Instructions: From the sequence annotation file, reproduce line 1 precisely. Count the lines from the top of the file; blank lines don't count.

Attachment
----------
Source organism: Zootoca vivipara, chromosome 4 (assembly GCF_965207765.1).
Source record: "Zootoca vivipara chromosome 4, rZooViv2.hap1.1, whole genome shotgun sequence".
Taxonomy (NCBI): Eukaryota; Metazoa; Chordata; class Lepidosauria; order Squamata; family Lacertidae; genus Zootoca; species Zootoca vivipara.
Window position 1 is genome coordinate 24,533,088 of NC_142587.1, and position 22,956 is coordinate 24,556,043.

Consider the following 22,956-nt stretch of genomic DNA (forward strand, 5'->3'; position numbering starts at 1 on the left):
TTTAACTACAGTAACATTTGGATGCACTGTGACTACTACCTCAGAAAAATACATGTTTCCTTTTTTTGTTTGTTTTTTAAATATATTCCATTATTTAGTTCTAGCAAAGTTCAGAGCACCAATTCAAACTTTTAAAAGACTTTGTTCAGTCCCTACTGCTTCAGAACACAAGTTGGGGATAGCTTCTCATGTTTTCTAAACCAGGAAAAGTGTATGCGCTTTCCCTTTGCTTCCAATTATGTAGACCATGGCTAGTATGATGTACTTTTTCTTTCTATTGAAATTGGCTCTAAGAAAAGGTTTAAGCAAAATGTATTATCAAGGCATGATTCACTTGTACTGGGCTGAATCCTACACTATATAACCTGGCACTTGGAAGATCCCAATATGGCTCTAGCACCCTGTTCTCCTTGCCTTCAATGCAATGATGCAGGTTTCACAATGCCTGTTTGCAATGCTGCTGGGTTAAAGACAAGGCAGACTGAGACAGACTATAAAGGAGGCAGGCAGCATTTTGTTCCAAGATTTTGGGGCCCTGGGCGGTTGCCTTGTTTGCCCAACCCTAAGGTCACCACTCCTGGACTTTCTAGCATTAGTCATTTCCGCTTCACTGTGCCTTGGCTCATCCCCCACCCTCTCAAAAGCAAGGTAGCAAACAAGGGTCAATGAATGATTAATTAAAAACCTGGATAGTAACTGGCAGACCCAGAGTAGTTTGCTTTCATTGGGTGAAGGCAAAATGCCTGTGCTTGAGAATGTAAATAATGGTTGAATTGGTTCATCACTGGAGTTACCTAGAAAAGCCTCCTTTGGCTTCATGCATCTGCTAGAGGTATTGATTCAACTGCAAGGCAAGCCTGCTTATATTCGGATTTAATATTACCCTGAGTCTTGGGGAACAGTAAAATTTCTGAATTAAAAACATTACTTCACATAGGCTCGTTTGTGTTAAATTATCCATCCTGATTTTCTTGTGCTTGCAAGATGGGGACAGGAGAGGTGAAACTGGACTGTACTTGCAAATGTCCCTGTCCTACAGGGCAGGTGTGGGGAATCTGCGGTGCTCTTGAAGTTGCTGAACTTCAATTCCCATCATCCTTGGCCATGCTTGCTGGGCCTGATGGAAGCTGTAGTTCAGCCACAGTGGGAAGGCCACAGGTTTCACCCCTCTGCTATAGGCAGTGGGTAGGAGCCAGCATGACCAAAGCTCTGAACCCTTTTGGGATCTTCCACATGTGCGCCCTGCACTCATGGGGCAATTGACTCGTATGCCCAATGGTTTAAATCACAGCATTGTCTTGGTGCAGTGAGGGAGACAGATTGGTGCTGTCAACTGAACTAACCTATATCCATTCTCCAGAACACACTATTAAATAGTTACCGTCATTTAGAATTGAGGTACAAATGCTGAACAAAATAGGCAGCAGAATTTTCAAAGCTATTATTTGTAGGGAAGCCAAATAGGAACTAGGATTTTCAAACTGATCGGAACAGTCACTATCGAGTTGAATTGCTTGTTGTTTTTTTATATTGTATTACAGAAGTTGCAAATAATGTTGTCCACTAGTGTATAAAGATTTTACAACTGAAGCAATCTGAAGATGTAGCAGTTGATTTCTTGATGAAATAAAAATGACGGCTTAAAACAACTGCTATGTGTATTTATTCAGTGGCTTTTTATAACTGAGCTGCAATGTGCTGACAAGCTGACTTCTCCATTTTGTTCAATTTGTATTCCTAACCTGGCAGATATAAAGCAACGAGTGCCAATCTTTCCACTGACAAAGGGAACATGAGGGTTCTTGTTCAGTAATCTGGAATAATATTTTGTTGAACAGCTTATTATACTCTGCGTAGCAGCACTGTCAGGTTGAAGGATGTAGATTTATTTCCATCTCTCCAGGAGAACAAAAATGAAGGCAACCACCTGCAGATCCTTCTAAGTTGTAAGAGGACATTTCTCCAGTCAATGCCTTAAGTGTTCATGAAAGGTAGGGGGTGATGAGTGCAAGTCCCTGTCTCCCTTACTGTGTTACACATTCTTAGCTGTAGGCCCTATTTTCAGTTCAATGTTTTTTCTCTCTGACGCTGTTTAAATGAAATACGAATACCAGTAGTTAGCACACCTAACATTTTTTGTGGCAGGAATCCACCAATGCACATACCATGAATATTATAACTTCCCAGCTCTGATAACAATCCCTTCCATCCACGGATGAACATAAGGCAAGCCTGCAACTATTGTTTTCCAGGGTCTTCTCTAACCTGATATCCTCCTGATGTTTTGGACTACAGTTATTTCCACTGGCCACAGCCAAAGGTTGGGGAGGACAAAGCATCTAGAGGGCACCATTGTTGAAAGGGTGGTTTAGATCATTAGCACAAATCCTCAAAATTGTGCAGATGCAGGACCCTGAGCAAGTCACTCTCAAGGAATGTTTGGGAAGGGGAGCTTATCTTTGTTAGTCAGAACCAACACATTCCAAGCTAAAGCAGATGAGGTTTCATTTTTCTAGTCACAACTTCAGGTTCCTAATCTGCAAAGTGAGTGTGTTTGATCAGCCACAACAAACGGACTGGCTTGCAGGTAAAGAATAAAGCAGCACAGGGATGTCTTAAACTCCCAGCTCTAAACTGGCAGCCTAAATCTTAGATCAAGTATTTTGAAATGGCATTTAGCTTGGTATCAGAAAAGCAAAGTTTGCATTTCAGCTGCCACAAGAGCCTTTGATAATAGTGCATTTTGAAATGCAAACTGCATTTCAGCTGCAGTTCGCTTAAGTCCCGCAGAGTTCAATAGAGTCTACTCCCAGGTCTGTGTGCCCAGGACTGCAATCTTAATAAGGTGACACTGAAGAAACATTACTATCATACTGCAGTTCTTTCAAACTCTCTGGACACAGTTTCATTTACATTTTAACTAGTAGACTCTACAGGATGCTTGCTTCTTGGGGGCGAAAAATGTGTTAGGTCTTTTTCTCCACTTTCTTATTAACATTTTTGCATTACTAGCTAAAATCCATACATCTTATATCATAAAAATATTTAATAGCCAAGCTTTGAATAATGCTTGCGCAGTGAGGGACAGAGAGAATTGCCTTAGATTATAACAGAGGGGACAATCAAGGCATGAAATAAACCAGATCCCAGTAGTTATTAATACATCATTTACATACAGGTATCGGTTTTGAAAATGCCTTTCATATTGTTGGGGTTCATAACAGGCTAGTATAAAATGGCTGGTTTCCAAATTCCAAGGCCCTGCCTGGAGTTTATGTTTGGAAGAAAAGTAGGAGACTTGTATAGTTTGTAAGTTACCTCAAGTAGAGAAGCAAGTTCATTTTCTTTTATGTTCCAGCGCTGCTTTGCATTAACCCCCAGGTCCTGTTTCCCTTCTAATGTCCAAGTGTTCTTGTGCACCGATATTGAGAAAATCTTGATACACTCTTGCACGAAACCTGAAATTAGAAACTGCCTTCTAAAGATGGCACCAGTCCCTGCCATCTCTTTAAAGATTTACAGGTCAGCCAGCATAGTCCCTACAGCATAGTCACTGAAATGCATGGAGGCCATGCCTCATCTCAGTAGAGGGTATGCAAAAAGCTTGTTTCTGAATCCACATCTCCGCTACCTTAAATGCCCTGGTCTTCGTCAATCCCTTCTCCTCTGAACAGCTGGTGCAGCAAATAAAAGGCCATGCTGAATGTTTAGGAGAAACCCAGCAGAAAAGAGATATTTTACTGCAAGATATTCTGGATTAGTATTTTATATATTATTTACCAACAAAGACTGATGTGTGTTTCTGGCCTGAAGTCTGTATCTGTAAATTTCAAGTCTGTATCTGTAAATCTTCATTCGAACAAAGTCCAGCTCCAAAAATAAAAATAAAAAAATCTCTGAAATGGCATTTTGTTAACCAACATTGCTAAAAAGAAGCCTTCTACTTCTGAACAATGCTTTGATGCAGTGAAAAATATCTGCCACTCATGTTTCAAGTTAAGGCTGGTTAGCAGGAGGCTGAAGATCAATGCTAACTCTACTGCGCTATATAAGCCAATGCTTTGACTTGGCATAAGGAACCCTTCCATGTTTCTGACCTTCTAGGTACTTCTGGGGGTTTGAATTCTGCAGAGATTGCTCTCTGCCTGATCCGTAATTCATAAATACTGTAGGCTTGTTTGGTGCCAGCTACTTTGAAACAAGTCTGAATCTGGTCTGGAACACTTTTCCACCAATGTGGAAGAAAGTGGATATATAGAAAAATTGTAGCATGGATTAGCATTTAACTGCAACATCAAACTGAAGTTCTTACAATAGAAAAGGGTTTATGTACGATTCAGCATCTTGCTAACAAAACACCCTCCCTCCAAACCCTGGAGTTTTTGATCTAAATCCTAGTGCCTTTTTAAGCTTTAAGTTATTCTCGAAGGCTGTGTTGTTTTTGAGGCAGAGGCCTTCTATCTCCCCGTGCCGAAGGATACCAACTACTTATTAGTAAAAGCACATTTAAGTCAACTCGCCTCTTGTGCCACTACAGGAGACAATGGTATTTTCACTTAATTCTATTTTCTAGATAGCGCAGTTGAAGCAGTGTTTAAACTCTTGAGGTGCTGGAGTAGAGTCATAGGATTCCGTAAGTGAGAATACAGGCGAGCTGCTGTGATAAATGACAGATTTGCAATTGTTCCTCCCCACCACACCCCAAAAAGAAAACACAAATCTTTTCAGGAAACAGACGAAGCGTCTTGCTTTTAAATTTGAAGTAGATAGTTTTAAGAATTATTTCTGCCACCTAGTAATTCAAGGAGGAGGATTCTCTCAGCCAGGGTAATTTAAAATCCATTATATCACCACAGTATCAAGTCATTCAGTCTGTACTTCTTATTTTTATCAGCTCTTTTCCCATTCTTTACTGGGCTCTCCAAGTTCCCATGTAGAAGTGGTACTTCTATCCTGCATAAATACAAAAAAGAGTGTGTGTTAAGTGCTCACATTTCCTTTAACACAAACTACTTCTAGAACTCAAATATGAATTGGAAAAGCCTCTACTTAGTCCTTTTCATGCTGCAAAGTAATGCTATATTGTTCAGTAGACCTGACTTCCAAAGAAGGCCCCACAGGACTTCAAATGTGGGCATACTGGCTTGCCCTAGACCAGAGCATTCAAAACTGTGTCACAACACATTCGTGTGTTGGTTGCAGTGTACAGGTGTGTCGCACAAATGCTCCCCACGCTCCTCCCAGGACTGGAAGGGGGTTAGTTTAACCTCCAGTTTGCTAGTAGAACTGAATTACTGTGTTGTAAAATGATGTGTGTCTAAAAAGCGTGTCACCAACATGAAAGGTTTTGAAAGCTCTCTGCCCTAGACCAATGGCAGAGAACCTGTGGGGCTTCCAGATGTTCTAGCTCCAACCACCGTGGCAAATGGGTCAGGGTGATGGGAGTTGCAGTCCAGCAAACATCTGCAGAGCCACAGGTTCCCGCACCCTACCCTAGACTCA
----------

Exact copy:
Source organism: Zootoca vivipara, chromosome 4 (assembly GCF_965207765.1).